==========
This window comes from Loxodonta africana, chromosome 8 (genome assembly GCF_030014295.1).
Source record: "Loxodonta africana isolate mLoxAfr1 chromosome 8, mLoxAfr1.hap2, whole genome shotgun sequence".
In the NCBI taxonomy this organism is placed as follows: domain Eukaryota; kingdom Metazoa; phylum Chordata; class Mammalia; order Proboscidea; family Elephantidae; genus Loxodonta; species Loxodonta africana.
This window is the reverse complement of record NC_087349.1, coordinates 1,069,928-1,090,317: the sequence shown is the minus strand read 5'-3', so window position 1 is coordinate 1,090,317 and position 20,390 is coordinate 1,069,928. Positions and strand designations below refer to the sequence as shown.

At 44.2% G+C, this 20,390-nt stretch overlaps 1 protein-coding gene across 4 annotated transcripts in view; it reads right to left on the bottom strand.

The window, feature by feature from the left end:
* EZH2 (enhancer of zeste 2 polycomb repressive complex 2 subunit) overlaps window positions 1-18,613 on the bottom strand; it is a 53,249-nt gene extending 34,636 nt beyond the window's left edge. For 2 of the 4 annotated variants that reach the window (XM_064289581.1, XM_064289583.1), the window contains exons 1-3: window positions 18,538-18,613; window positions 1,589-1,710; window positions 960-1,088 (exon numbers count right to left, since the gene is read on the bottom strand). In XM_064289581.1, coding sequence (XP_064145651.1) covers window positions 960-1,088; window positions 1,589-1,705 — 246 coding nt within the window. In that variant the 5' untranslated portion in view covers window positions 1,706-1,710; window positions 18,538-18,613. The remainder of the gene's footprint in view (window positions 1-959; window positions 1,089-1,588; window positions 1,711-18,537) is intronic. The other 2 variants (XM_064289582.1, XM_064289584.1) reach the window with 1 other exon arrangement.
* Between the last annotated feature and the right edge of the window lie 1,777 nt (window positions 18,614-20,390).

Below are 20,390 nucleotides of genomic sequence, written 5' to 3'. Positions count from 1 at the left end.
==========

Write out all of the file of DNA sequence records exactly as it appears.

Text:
This window comes from Loxodonta africana, chromosome 8 (genome assembly GCF_030014295.1).
Source record: "Loxodonta africana isolate mLoxAfr1 chromosome 8, mLoxAfr1.hap2, whole genome shotgun sequence".
In the NCBI taxonomy this organism is placed as follows: domain Eukaryota; kingdom Metazoa; phylum Chordata; class Mammalia; order Proboscidea; family Elephantidae; genus Loxodonta; species Loxodonta africana.
This window is the reverse complement of record NC_087349.1, coordinates 1,069,928-1,090,317: the sequence shown is the minus strand read 5'-3', so window position 1 is coordinate 1,090,317 and position 20,390 is coordinate 1,069,928. Positions and strand designations below refer to the sequence as shown.

At 44.2% G+C, this 20,390-nt stretch overlaps 1 protein-coding gene across 4 annotated transcripts in view; it reads right to left on the bottom strand.

The window, feature by feature from the left end:
* EZH2 (enhancer of zeste 2 polycomb repressive complex 2 subunit) overlaps window positions 1-18,613 on the bottom strand; it is a 53,249-nt gene extending 34,636 nt beyond the window's left edge. For 2 of the 4 annotated variants that reach the window (XM_064289581.1, XM_064289583.1), the window contains exons 1-3: window positions 18,538-18,613; window positions 1,589-1,710; window positions 960-1,088 (exon numbers count right to left, since the gene is read on the bottom strand). In XM_064289581.1, coding sequence (XP_064145651.1) covers window positions 960-1,088; window positions 1,589-1,705 — 246 coding nt within the window. In that variant the 5' untranslated portion in view covers window positions 1,706-1,710; window positions 18,538-18,613. The remainder of the gene's footprint in view (window positions 1-959; window positions 1,089-1,588; window positions 1,711-18,537) is intronic. The other 2 variants (XM_064289582.1, XM_064289584.1) reach the window with 1 other exon arrangement.
* Between the last annotated feature and the right edge of the window lie 1,777 nt (window positions 18,614-20,390).

Below are 20,390 nucleotides of genomic sequence, written 5' to 3'. Positions count from 1 at the left end.